Last week, Google introduced Allo, a new chat app with a built-in “Google Assistant” — a chatbot that lives in the app, answering questions you pose it in regular, everyday speech. It’s the latest in a wave of natural-language chatbots and “assistants” that have been rolled out by big tech companies over the last few years — think Apple’s Siri, Amazon’s Alexa, Microsoft’s Cortana, and Facebook’s M. To hear futurists, developers, and investors talk, the chatbot (and its associated technologies, voice recognition and natural-language processing) is the future of computing, and the way we’ll be interacting with our phones, computers, and even our homes.
So far, though, the chatbots we use have only been successful in a limited way. Actual conversational bots trip up, get words wrong, misunderstand, and often times offend. Siri has an incredibly hard time understanding accents; “clever” lines from the always-listening Alexa become inadvertently creepy when their timing is off. Conversation and common sense, which run on experience, empathy, intuition, and emotional understanding, are hard to teach and encode. Humanity is hard to program.
Nevertheless, the companies that make these bots want you to think of them as human. They’re named and gendered; they have personality traits and serve up pithy prewritten responses. This kind of anthropomorphization is a specific design decision intended to create an implied interaction pattern: conversation. But you’re not really talking to the bot, are you? Anything that Cortana or Siri says in response to a person has been vetted by lots of people at Apple and Microsoft; Facebook’s M similarly has someone behind the curtain.
As a designer with bots and AI, I wonder why we insist on interaction paradigms that require so much maintenance, and still seem so likely to fail. When we give bots freedom, but still demand they follow the rules of conversation, the results can be disastrous. Microsoft’s attempt to create a Twitter bot that could respond and interact like a teenage girl, was a great example of trying to leap forward toward human conversation and utterly failing. “Tay,” as the bot was called, was extremely “smart.” It could learn and expand its vocabulary very quickly through interacting with other Twitter users. It could understand basic grammar: A sentence consists of a noun and verb and maybe some other words. But Tay’s intelligence only went so far. It didn’t understand what words meant. “I love food” was, as far as Tay was concerned, identical to “I love Hitler.” People — 4channers — were able to use Tay’s intelligence against it, and Tay, in less than 24 hours, was spewing genocidal, misogynistic bile.
Contrast Tay to the now-defunct BBC Weather bot. Users could tweet a location and a date — something like “Westhampton tomorrow” — and the bot would respond with the weather. The bot did what bots do best, which is quickly and effectively parse information to return a very relevant response. Instead of trying to be “human,” it was just “botty” — and it worked well, and never once advocated for genocide.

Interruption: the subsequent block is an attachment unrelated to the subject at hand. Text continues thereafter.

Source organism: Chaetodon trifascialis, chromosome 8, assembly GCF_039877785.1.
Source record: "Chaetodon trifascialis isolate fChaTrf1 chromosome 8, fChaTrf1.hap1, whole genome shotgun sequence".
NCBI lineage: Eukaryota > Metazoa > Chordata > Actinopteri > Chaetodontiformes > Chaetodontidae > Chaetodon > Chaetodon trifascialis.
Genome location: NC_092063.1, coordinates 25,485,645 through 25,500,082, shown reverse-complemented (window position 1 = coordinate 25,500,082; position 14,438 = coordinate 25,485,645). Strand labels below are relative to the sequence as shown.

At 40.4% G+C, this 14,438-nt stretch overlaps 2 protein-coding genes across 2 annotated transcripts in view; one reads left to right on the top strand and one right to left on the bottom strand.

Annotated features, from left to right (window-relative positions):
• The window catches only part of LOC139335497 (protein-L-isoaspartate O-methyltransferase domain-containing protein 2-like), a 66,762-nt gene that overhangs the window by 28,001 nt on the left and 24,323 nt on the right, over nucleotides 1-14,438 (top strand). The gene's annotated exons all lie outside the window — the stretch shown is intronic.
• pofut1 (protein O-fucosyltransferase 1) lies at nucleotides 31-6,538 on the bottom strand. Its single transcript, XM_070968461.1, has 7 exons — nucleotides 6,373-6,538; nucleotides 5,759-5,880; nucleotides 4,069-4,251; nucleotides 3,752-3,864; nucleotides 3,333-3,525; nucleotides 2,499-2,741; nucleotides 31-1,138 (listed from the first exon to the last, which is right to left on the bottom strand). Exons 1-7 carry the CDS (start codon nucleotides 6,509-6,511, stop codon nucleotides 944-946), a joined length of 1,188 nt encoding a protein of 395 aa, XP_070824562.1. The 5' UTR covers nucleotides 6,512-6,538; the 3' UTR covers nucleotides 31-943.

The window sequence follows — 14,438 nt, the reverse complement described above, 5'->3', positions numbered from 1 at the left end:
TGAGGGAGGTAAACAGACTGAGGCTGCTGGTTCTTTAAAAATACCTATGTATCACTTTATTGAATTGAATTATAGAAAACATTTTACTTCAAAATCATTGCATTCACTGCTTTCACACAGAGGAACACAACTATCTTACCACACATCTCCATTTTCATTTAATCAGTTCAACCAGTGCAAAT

Artificial intelligence doesn’t mean higher intelligence, and it certainly doesn’t mean human intelligence. I think we have trouble creating great bots that work on their own because we continue to insist that they act more like cheery, witty humans than like the mechanical automatons they are. Why should I be obligated to speak with Google’s Allo as though it’s another person? Why does Alexa need zingers, and why does Microsoft want a bot that sounds like a teenager? What’s wrong with images, menu options, or even adorable R2-D2 noises? Why not create a botlike version of something as fantastic as terrapattern — a website using machine learning to show patterns in Google image data sets. Bots could be extensions of ourselves, the human creators, to help augment our processes, instead of personified service AIs. Computers are really great at processing information, of holding a lot of data, but really bad at understanding intention and empathizing with users. Those qualities are what humans do really well.
The design researcher Alexis Lloyd has spoken about this idea of “bottiness,” most recently at the Eyeo Festival. “Bottiness,” she says, is “about a bot expressing itself in a way that is keeping with its processes and functions […] when I think about how bots express themselves, they don’t speak English, but they present themselves in a way that sets them apart from the expectations we bring to human conversation.” Lloyd brings up R2-D2, who “speaks this language everyone can interpret even if you don’t necessarily literally understand it.” Actual conversations involve a lot of nuances — on the linguistic level, on the cultural level, even on the physical level. Human conversations are hard enough for humans! So why are we so eager to see bots excel at something that many people are themselves barely competent at?